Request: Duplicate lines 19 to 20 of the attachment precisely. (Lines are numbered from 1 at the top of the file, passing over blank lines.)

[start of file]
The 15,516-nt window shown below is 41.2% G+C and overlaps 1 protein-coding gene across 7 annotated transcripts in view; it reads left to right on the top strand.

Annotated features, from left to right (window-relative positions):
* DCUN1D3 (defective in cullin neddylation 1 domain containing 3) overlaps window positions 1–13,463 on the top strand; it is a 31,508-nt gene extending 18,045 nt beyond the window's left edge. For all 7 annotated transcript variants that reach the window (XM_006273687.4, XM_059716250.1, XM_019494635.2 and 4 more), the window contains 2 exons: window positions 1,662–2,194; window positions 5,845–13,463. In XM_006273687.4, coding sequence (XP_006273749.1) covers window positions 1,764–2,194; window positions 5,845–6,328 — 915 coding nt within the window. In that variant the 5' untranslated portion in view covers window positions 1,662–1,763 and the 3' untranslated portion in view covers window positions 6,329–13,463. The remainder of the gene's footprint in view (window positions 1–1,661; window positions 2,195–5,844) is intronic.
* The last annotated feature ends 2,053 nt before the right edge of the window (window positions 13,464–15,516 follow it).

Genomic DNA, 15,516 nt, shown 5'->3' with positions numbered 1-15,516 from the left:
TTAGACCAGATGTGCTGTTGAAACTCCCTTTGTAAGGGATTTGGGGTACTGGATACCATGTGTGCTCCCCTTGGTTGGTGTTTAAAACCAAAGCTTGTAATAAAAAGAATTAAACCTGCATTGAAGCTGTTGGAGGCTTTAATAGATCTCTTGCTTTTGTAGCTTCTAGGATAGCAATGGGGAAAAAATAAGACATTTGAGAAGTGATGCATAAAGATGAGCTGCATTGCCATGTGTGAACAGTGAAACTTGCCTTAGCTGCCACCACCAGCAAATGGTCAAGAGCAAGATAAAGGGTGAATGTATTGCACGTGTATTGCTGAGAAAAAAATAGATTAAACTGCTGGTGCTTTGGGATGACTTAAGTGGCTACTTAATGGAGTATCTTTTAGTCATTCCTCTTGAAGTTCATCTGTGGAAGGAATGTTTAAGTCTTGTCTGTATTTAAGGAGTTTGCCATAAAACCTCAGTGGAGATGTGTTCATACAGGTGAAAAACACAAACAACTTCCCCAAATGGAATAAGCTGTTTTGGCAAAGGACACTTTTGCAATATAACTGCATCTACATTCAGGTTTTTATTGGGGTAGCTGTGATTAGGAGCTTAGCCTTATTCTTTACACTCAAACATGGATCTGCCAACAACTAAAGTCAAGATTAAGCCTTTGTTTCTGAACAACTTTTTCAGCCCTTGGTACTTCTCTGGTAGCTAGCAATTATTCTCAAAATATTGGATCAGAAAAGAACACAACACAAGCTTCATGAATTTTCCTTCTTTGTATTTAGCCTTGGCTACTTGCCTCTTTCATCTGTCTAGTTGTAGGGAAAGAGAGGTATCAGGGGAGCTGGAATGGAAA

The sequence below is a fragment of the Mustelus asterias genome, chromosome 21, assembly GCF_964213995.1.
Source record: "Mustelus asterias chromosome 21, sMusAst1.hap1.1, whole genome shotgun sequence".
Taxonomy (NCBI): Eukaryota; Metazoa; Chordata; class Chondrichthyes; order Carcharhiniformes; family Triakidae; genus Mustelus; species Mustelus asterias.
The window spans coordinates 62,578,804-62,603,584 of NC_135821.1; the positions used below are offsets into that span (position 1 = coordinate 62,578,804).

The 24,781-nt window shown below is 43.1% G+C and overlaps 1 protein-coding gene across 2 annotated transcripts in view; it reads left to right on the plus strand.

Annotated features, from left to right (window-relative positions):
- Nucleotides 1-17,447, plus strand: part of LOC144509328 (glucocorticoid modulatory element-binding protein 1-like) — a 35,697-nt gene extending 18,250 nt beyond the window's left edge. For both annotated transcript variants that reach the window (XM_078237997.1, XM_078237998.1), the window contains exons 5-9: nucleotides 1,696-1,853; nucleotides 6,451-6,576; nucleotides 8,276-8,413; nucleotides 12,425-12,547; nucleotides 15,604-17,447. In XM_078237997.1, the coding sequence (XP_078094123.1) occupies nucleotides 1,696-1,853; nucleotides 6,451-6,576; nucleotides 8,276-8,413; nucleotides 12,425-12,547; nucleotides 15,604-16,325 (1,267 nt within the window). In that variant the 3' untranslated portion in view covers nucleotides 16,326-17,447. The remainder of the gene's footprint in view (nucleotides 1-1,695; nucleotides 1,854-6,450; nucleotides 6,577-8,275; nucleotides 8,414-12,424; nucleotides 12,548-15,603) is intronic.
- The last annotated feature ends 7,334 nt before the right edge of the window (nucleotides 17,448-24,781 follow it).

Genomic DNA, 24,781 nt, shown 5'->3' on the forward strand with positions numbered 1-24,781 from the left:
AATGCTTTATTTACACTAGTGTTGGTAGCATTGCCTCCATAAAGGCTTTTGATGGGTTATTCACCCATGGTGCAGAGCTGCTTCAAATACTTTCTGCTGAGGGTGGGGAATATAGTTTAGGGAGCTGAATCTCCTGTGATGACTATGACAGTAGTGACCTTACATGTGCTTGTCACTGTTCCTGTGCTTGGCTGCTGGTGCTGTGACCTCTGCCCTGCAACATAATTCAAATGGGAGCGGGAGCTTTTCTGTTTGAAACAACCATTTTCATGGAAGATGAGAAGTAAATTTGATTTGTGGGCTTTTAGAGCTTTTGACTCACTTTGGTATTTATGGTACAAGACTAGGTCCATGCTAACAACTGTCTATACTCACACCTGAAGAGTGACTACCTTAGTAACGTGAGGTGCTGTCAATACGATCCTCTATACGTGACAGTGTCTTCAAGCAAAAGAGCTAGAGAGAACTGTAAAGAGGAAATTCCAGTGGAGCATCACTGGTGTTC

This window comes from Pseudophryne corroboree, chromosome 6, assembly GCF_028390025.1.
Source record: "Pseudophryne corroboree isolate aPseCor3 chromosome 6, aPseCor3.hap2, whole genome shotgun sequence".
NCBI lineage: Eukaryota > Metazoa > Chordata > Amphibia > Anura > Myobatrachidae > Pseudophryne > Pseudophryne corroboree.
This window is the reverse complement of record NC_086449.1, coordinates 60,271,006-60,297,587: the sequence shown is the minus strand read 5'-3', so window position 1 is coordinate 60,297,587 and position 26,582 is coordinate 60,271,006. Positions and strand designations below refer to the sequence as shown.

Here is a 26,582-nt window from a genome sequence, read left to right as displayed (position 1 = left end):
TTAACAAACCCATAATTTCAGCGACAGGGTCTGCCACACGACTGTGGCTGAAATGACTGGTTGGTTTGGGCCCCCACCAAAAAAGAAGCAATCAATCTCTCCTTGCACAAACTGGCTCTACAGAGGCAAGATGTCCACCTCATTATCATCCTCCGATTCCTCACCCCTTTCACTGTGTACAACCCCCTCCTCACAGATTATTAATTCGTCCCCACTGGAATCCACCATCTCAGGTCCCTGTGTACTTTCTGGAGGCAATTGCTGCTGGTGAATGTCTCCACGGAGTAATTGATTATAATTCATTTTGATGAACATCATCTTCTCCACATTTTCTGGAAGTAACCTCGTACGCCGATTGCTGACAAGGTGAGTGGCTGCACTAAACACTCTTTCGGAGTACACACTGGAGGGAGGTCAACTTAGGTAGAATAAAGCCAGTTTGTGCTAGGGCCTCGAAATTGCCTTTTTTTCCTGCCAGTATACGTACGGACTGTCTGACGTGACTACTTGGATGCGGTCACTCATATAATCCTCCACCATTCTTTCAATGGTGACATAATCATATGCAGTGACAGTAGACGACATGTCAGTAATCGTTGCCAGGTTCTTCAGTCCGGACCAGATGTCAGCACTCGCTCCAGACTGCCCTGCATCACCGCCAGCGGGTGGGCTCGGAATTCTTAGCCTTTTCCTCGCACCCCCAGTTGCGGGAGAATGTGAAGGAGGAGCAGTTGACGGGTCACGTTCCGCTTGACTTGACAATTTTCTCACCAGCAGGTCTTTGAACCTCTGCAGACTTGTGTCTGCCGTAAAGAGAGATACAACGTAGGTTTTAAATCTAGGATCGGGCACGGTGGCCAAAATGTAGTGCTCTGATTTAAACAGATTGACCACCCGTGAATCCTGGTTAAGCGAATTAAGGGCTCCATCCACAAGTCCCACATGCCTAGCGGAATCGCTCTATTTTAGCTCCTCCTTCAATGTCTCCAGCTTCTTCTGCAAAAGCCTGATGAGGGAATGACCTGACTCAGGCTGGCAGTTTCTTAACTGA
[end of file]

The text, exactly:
NCBI lineage: Eukaryota > Metazoa > Chordata > Amphibia > Anura > Myobatrachidae > Pseudophryne > Pseudophryne corroboree.
This window is the reverse complement of record NC_086449.1, coordinates 60,271,006-60,297,587: the sequence shown is the minus strand read 5'-3', so window position 1 is coordinate 60,297,587 and position 26,582 is coordinate 60,271,006. Positions and strand designations below refer to the sequence as shown.